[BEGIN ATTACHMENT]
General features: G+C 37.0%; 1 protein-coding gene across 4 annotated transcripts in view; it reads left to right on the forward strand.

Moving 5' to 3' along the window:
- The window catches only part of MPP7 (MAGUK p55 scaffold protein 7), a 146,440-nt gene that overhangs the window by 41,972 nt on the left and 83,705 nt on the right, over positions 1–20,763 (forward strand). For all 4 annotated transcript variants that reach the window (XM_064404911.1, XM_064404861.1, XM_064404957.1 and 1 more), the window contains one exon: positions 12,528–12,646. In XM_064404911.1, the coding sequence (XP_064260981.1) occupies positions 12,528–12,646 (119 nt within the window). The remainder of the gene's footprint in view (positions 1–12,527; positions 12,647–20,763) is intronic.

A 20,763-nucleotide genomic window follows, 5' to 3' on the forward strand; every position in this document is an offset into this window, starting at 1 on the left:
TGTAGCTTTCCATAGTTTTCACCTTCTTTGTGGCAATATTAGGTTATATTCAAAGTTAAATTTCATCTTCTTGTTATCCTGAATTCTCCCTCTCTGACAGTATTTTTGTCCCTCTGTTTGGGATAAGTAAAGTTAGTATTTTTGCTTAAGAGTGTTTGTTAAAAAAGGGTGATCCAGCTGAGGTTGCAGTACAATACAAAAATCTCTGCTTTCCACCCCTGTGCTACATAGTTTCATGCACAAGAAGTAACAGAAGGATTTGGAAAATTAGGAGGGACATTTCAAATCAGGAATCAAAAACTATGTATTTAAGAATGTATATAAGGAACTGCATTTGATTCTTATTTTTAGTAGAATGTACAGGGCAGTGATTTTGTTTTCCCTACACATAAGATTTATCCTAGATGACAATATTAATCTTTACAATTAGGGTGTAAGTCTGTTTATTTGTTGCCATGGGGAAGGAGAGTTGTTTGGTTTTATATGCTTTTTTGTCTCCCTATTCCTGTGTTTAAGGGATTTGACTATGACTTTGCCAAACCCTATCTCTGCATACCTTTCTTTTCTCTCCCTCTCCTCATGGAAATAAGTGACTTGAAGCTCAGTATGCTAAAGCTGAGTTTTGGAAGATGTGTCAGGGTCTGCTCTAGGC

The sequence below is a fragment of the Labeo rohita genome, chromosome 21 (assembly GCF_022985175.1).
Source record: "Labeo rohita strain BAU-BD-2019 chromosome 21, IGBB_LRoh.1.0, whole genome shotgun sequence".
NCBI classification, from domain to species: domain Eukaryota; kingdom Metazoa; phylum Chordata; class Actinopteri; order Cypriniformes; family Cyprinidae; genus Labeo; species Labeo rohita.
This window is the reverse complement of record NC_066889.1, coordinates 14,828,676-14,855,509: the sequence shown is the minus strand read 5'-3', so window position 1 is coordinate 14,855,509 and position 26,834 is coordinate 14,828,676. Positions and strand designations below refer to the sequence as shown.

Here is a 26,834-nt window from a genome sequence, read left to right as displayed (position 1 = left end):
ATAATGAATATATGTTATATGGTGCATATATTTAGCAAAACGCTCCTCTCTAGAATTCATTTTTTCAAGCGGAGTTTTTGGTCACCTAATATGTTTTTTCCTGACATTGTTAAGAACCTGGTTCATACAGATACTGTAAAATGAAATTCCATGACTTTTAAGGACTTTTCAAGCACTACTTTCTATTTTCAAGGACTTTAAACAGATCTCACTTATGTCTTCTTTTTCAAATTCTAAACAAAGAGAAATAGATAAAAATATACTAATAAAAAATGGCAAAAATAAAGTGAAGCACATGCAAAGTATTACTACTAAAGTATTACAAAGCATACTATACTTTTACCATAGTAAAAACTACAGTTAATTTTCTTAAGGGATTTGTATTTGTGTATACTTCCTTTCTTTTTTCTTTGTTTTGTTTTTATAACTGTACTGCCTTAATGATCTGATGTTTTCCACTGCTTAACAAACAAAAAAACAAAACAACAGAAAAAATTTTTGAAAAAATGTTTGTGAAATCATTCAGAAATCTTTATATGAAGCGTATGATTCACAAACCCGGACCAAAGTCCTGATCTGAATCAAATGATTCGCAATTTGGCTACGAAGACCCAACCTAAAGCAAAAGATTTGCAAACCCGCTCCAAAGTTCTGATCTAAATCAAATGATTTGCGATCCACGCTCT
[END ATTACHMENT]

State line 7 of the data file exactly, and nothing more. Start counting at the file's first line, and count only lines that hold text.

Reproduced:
Source record: "Labeo rohita strain BAU-BD-2019 chromosome 21, IGBB_LRoh.1.0, whole genome shotgun sequence".